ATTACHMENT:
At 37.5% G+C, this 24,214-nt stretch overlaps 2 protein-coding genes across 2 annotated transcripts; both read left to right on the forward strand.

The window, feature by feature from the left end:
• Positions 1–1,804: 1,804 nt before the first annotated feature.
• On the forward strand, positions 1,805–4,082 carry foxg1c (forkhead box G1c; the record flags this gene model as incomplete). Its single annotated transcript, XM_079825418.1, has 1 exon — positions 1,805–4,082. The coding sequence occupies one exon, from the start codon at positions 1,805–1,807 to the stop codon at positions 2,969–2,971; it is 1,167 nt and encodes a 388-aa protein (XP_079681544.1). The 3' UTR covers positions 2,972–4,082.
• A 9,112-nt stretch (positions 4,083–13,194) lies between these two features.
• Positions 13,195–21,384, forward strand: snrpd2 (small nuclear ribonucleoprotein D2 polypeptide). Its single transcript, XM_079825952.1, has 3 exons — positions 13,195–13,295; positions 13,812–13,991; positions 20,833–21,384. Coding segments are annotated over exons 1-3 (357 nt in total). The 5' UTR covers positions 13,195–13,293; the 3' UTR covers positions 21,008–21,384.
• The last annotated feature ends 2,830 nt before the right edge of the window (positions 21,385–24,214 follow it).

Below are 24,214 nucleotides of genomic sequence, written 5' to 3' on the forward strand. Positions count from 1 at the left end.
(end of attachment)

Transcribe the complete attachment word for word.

At 37.5% G+C, this 24,214-nt stretch overlaps 2 protein-coding genes across 2 annotated transcripts; both read left to right on the forward strand.

The window, feature by feature from the left end:
• Positions 1–1,804: 1,804 nt before the first annotated feature.
• On the forward strand, positions 1,805–4,082 carry foxg1c (forkhead box G1c; the record flags this gene model as incomplete). Its single annotated transcript, XM_079825418.1, has 1 exon — positions 1,805–4,082. The coding sequence occupies one exon, from the start codon at positions 1,805–1,807 to the stop codon at positions 2,969–2,971; it is 1,167 nt and encodes a 388-aa protein (XP_079681544.1). The 3' UTR covers positions 2,972–4,082.
• A 9,112-nt stretch (positions 4,083–13,194) lies between these two features.
• Positions 13,195–21,384, forward strand: snrpd2 (small nuclear ribonucleoprotein D2 polypeptide). Its single transcript, XM_079825952.1, has 3 exons — positions 13,195–13,295; positions 13,812–13,991; positions 20,833–21,384. Coding segments are annotated over exons 1-3 (357 nt in total). The 5' UTR covers positions 13,195–13,293; the 3' UTR covers positions 21,008–21,384.
• The last annotated feature ends 2,830 nt before the right edge of the window (positions 21,385–24,214 follow it).

Below are 24,214 nucleotides of genomic sequence, written 5' to 3' on the forward strand. Positions count from 1 at the left end.